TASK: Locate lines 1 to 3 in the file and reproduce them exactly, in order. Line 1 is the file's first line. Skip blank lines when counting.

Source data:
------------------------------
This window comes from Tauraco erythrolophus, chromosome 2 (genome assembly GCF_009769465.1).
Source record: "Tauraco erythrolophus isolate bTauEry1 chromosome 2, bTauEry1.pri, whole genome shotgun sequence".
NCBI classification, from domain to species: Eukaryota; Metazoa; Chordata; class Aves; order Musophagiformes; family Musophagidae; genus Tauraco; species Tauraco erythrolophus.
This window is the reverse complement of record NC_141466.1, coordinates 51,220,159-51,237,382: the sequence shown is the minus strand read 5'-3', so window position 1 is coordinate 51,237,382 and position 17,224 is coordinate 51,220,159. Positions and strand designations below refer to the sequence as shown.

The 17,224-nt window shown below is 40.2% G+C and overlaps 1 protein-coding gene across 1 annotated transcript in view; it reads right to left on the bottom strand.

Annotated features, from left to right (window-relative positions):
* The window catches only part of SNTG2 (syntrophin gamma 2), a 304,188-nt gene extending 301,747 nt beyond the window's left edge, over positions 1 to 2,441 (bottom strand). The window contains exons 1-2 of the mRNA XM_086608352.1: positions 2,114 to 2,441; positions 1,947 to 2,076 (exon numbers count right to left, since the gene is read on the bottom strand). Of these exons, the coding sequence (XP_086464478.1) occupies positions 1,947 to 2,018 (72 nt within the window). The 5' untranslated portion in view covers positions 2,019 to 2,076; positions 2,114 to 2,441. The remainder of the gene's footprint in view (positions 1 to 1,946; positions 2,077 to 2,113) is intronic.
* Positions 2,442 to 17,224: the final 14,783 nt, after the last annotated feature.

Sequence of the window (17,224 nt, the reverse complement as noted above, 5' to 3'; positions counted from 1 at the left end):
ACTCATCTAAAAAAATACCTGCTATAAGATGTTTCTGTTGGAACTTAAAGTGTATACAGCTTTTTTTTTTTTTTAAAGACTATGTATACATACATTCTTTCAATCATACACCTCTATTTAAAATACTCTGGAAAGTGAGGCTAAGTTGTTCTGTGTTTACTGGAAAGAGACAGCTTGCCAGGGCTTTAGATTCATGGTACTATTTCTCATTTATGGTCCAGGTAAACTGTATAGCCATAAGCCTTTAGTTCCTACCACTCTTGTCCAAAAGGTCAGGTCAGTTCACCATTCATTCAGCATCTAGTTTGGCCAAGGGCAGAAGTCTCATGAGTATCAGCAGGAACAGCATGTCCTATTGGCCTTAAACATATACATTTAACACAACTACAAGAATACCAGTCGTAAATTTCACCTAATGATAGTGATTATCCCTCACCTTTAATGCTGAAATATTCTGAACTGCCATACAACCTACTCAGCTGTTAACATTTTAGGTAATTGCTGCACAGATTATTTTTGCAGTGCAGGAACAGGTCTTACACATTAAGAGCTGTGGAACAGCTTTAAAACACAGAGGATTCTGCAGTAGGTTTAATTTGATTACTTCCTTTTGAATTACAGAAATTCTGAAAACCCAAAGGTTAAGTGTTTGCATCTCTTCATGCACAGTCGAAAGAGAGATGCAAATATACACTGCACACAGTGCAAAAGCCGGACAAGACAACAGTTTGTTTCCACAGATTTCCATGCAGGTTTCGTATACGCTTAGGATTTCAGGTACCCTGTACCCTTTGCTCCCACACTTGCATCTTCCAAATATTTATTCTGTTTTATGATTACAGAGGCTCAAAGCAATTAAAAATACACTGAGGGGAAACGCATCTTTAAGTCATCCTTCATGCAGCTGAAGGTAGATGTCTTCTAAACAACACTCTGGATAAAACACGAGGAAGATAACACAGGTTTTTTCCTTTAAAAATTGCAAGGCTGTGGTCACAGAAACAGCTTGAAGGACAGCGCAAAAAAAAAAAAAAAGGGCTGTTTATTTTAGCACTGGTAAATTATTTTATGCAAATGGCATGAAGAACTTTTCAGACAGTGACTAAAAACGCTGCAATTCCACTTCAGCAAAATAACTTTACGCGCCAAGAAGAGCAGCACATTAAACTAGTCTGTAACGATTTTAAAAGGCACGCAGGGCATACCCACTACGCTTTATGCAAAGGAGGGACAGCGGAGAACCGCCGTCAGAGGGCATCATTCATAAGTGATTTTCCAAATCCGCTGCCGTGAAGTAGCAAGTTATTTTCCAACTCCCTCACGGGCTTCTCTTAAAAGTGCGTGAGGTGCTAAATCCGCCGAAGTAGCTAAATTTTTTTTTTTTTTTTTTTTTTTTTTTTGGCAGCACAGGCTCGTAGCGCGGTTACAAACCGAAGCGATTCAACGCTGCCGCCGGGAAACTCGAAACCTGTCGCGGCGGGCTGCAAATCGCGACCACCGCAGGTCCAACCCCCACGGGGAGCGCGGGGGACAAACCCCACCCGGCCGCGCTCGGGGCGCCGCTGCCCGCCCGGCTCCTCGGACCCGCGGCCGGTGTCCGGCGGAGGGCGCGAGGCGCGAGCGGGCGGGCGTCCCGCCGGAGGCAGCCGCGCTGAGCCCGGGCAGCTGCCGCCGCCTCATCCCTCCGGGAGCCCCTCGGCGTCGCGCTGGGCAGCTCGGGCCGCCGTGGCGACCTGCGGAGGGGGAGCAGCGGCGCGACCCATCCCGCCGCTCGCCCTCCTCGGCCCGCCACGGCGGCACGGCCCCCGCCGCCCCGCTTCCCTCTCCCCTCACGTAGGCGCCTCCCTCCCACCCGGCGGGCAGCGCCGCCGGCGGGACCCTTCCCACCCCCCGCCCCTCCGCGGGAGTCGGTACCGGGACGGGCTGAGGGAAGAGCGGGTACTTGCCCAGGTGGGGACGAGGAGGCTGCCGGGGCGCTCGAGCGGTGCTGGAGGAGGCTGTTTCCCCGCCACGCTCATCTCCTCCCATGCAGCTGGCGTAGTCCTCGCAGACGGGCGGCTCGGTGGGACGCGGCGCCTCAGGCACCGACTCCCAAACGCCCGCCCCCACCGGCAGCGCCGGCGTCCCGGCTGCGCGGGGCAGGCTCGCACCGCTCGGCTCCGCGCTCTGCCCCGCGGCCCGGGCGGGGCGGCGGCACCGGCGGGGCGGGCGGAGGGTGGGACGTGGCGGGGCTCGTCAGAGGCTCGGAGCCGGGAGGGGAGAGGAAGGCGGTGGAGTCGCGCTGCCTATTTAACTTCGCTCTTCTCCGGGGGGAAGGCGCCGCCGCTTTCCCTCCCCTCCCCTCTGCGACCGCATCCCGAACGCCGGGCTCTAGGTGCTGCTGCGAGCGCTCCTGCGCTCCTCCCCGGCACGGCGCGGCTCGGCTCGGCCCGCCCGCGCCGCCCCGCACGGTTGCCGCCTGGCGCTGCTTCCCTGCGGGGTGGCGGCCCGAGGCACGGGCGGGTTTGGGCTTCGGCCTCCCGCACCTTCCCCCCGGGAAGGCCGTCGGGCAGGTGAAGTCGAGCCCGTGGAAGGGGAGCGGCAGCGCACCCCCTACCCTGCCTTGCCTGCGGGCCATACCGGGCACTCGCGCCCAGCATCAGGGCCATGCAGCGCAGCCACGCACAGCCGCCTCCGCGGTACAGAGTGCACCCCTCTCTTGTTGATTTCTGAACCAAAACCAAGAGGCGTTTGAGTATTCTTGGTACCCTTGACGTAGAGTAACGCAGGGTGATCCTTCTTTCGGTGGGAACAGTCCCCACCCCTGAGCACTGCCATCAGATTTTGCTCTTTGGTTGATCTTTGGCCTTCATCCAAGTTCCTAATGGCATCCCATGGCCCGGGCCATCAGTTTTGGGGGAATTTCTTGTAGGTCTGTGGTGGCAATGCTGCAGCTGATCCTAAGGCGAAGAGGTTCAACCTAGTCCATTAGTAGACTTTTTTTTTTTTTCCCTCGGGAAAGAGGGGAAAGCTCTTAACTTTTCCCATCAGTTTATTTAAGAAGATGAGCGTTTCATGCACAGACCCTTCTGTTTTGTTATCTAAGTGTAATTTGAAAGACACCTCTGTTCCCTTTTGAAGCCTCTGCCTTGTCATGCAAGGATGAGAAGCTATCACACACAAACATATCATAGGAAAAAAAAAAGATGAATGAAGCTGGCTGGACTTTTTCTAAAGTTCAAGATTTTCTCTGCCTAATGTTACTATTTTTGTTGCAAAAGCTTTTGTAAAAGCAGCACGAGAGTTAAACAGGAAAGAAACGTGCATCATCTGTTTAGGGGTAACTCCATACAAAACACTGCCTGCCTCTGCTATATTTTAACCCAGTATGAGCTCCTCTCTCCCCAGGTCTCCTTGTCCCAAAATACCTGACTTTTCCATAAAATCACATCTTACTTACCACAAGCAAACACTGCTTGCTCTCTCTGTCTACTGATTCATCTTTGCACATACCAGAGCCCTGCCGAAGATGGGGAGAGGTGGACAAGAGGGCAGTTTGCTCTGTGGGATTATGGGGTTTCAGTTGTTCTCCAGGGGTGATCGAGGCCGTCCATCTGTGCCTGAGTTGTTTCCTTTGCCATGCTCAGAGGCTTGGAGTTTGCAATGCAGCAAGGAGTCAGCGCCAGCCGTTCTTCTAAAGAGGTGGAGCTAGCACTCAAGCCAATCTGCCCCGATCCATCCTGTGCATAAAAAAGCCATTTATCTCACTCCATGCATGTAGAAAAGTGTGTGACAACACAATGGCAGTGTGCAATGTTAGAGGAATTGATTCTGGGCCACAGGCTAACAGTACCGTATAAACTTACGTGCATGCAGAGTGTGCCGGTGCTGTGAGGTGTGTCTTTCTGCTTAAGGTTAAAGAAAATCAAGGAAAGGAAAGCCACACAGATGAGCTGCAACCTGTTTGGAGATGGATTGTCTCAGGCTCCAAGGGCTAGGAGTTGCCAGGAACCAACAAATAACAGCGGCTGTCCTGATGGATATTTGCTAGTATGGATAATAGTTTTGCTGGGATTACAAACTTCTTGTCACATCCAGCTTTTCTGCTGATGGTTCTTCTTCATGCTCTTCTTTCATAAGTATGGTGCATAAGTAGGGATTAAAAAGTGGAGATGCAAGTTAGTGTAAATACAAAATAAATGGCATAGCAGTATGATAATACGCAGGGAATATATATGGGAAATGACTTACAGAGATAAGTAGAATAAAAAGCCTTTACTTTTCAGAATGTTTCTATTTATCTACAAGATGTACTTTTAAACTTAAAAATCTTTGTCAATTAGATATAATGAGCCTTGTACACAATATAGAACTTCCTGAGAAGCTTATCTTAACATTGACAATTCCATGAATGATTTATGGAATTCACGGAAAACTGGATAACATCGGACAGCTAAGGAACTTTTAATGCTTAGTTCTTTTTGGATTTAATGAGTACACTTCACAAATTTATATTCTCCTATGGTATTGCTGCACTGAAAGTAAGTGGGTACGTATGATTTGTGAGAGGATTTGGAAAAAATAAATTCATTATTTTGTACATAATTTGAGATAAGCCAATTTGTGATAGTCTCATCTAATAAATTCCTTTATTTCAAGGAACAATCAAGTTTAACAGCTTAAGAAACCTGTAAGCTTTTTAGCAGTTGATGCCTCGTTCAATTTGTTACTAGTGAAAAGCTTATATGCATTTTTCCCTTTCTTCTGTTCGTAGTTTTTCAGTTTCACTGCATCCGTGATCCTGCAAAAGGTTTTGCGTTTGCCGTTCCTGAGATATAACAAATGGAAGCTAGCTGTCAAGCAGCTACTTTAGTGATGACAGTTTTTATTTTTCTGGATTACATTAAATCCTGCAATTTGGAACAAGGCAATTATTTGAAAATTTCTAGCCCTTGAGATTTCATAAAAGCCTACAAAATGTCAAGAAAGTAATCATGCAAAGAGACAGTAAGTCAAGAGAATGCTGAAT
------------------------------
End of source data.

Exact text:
This window comes from Tauraco erythrolophus, chromosome 2 (genome assembly GCF_009769465.1).
Source record: "Tauraco erythrolophus isolate bTauEry1 chromosome 2, bTauEry1.pri, whole genome shotgun sequence".
NCBI classification, from domain to species: Eukaryota; Metazoa; Chordata; class Aves; order Musophagiformes; family Musophagidae; genus Tauraco; species Tauraco erythrolophus.